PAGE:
Showing posts with label content writing. Show all posts
Showing posts with label content writing. Show all posts

Keywords and Search Engines (The Bare-Bottom Basics Every Author Should Know)

If you’re online trying to sell something or even simply working to generate visibility, chances are you’ve heard of the term ‘keyword.’

Keywords are simply words or phrases that people use to search for things online.

So, suppose I wanted to look up ‘horse breeds’ for a story I’m writing. I’d input ‘horse breeds’ in a Google (or other search engines, like Bing and Yahoo) search box.

Google will scour its millions of bits of information to find content (blog posts or other web pages) that it feels will be the best answer for that search query – that keyword.

But, to make it more understandable, you should know the very basics of SEO (search engine optimization).

According to, “There are three pieces of software that together make up a search engine: the spider software, the index software, and the query software.”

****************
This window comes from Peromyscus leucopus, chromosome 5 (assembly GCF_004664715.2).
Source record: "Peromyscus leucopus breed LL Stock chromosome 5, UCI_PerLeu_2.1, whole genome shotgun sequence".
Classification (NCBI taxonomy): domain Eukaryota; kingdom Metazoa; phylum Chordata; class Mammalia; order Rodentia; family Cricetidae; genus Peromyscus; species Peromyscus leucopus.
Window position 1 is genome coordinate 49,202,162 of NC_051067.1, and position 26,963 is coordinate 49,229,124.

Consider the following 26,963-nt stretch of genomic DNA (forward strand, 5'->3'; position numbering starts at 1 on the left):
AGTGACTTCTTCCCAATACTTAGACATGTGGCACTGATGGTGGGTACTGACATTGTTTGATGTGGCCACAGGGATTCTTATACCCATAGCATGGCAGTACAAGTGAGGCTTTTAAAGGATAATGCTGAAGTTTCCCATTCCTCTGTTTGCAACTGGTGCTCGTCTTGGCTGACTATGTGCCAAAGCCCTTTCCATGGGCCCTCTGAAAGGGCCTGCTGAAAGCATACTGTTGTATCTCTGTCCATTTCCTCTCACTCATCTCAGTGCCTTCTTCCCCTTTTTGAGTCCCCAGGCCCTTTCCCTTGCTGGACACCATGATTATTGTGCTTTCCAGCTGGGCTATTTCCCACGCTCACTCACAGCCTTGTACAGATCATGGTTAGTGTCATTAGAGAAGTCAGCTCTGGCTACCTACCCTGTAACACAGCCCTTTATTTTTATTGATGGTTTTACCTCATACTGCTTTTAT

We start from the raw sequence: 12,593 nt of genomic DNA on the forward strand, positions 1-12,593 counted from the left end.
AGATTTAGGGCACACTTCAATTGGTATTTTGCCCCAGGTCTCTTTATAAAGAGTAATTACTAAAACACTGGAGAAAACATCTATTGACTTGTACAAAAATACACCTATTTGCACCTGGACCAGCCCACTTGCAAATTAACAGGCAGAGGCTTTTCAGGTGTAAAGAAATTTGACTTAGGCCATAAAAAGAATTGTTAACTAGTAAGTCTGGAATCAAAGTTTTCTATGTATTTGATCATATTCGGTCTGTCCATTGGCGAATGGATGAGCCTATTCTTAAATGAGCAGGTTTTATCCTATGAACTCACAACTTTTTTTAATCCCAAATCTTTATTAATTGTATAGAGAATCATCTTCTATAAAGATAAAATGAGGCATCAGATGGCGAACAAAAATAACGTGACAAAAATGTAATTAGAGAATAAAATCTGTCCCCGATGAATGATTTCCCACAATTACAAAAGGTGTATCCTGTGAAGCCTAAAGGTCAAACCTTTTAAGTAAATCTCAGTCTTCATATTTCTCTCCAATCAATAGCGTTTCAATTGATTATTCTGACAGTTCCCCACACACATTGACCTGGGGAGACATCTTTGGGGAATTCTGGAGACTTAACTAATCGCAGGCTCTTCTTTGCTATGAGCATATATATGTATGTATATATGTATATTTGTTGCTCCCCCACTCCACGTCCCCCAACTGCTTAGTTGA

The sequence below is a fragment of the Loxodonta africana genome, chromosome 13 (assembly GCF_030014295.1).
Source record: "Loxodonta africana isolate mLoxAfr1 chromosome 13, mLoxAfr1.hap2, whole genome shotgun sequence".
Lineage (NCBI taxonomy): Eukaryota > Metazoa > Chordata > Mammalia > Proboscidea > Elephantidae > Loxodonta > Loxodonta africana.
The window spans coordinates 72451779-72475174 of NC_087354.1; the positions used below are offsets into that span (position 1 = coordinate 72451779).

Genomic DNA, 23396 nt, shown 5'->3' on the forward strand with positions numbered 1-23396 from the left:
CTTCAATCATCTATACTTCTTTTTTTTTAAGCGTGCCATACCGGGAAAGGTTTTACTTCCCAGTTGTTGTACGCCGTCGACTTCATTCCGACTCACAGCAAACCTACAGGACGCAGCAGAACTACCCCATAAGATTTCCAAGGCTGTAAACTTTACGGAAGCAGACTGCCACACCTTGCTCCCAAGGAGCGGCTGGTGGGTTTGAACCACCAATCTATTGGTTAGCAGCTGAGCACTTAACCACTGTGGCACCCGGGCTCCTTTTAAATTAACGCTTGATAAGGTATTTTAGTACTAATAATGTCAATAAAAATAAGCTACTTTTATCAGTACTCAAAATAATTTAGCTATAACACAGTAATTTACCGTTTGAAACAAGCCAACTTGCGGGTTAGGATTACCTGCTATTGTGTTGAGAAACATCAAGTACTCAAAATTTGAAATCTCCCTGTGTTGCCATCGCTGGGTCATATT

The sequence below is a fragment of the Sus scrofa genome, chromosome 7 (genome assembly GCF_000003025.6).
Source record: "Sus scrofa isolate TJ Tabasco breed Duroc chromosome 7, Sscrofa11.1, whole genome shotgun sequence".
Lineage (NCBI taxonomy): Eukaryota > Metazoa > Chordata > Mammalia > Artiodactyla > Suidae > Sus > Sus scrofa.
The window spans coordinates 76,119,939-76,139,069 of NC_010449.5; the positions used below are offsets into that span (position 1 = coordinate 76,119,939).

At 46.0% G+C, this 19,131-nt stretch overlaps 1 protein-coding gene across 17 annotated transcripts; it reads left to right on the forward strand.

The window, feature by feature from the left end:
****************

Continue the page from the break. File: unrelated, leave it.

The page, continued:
Search engines, like Google, have ‘spiders’ that find new information – new web pages. This might be your new blog post, a new sales page, or new content on an existing web page.

All the new information the spiders gather is given to indexing software. This software analyzes words and word/link combinations to determine what the content is about. The information is then sorted and stored. There it’s ready to be picked up by Google in response to a person’s search query. Say my ‘horse breeds’ one.

So, as mentioned, the spider software finds the new content, gives it to the indexing software which stores it and makes it ready to supply to the query software.

It’s the index software that actually figures out what the content is about.

When I input ‘horse breeds’ into a Google search box, the query software takes over. It goes to all the information stored in the index software to find the best answer to my query.

You might think of it as a filing system in an office. A new document is created (from found sources) and stored in a filing cabinet, in a specific place. When that document is needed, the query software knows exactly where to find it in the filing cabinet. It is retrieved and ready to use.